• Less shelf length for soft drinks and snacks, CDs and DVDs and booklets and magazines in remaining gas station stores.
  • Insurance is becoming cheaper for car-sharing users. Car owners may be the victims.
  • Transport costs with more car sharing become less per kilometer: you only pay when you drive.
  • Savings on personal transportation costs favor other expenses.
  • Electric cars are getting cheaper and cheaper. Until they become more expensive again?

Social

  • Less serious or less likely damage.
  • Less or no speed violations depends on the rigor of the legislation and its technical implementations.
  • Less pressure on emergencies in hospitals in terms of accidents on weekends. More intoxications on weekends or during the week. This entails a reorientation of doctors’ specializations.
  • In the cities, the air becomes purer, resulting in fewer particulate matter-related patients.
  • When you drink, cargo is safely delivered to your home. Will that be allowed?
  • The police will have to invest in cyber technology for vehicle checks.
  • Cybercrime for transport is also becoming a problem on a social level. It is not whether cars will be hacked, but when and what will happen to them.
  • Illegal drug deliveries with fully automated cars become possible.

Technological

  • Car sharing makes it technically more feasible to provide sufficient electricitypoles for the cars in cities.
  • They are working purposefully to phase out fossil fuel plants: as they are insufficient in terms of efficiency for transport compared to other electricity generation, they become irrelevant.
  • Society is taking a big step forward with AI in traffic. This will require greater availability of the Internet.
  • Cybercrime is becoming a challenge. The vehicles of the future must in no way be an open system for intrusion from the Internet, except by police services.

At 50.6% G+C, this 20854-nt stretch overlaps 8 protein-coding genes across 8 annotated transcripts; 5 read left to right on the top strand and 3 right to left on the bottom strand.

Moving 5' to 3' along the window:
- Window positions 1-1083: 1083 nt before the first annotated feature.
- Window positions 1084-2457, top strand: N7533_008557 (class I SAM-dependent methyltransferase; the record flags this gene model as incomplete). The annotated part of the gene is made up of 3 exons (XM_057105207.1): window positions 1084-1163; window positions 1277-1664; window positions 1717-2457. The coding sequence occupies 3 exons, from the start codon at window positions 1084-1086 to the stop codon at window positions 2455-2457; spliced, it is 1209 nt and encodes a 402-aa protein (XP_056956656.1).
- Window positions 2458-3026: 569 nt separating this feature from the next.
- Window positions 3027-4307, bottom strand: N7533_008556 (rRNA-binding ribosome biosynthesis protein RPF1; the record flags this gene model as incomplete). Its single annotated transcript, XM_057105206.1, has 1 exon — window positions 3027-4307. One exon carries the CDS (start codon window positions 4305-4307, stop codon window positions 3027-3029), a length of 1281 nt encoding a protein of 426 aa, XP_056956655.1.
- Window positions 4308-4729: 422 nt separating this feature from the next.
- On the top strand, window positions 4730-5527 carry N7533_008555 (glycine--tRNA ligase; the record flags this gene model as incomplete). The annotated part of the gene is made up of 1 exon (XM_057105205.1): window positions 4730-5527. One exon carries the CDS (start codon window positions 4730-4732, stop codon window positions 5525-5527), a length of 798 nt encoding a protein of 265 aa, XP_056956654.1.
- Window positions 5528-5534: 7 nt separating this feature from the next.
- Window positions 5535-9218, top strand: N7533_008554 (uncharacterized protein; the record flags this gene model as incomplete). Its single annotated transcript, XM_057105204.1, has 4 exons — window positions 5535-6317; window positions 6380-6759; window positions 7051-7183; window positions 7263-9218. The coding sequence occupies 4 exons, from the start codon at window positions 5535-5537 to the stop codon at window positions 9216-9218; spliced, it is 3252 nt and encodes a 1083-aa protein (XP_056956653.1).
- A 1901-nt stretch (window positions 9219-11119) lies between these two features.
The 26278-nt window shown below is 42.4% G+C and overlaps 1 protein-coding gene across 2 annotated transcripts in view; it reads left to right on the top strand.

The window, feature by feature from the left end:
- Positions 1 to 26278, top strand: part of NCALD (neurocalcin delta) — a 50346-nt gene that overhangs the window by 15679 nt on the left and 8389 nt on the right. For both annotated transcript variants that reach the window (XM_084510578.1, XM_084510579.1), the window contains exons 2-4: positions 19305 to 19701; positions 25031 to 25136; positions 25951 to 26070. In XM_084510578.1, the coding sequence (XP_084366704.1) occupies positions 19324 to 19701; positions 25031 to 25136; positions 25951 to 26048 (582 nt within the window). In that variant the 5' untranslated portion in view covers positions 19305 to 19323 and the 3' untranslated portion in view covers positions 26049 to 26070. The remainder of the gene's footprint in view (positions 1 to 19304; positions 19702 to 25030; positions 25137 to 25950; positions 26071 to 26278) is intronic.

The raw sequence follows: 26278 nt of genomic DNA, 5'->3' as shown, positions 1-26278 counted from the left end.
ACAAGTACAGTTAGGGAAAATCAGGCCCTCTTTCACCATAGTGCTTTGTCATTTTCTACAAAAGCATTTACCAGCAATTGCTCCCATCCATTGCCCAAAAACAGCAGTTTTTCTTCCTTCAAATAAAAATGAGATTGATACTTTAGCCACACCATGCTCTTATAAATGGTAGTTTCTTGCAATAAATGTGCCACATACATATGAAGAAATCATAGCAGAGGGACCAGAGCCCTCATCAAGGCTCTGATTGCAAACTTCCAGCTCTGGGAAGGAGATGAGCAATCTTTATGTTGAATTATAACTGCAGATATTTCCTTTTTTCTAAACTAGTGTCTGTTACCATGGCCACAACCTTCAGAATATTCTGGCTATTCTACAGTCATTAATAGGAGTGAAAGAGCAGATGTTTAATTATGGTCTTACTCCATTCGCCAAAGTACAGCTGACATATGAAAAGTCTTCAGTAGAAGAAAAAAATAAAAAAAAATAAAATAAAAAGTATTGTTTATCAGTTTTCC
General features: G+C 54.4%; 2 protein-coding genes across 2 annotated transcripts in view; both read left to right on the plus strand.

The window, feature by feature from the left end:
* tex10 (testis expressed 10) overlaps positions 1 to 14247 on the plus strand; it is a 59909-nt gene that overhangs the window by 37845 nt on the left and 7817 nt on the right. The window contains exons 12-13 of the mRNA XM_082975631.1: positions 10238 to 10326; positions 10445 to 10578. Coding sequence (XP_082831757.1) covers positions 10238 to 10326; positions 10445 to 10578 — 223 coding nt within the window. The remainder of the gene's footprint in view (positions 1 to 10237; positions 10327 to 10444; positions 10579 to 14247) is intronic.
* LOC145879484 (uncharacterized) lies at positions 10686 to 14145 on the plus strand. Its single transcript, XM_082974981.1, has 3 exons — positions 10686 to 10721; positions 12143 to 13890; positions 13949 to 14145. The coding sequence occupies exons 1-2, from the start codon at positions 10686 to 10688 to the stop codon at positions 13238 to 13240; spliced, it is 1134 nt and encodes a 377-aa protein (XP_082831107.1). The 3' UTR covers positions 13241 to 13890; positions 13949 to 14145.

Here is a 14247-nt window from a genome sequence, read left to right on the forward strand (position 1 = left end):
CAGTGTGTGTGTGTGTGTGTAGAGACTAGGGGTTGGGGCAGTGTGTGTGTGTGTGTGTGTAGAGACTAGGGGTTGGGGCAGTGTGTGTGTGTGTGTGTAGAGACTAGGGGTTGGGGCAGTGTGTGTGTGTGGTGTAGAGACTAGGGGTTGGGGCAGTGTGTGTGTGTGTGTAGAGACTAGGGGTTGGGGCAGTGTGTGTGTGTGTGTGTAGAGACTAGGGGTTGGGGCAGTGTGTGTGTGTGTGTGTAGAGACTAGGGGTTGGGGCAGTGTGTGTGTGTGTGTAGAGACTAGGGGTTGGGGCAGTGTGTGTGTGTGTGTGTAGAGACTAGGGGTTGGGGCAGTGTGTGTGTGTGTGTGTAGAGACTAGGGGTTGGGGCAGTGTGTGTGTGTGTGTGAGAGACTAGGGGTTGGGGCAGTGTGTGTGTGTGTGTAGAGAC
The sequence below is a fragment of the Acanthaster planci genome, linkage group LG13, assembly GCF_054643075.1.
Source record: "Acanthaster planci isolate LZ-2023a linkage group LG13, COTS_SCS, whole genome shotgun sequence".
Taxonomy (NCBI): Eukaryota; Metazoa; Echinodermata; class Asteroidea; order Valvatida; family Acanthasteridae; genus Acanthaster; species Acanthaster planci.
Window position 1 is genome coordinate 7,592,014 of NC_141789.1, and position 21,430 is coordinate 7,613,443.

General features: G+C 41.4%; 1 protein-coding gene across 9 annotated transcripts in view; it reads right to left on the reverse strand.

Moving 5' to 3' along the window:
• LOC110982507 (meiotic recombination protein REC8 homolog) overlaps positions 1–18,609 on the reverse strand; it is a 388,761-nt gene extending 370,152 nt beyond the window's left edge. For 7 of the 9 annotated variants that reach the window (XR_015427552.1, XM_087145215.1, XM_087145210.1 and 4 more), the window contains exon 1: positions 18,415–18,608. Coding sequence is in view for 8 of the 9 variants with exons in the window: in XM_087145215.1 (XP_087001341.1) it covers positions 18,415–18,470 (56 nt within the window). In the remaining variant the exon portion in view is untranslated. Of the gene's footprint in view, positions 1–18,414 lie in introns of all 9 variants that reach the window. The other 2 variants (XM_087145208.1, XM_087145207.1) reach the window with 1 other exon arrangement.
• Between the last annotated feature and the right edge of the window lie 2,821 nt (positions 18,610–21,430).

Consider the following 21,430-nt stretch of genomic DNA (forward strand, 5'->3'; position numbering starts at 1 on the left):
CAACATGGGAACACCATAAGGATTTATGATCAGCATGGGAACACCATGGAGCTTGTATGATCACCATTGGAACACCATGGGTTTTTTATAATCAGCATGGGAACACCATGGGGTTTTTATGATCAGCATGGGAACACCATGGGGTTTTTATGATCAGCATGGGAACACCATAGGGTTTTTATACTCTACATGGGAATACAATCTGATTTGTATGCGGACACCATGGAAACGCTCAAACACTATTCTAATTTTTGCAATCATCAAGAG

• The police and customs will be able to stop cars and freight transport for inspection in a secure manner.

Conclusions:

Governments will have to determine good indicators to see if this possible future will materialize. If necessary, they will have to develop regulations.

The insurance companies will work with governments to develop a method to allocate liability in the event of damage. This becomes more difficult when cars of different technical levels are involved in a claim.

The food industry will have to look for and find new outlets.

Automotive companies will have to invest heavily in the development of quality software algorithms and their implementation.

There will be a pressure reduction in urgency. Emergency services and their emergency physicians will partly reorient themselves to other specialties. Universities should follow the evolutions of traffic to see when they need to make and what changes.

A new type of crime or terror will eventually emerge: cybercrime on cars to disrupt them and associated extortion. Police and government departments will prepare for this. This will be difficult with the ‘war for talent’ that is already present. The automotive industry is therefore also making an effort to secure this, making cars as ‘unhackable’ as possible. Cooperation between the car industry and the police forces is inevitable.

Manu Steens

Manu works at the Flemish Government in risk management and Business Continuity Management. On this website, he shares his own opinions regarding these and related fields. Since 2012, he has been working at the Crisis Centre of the Flemish Government (CCVO), where he has progressed in BCM, risk management, and crisis management. Since August 2021, he has been a knowledge worker for the CCVO. As of January 2024, he works at the Department of Chancellery and Foreign Affairs of the Flemish Government. Here, he combines BCM, risk management, and crisis management to create a tailored form of resilience management to meet the needs of the Flemish Government.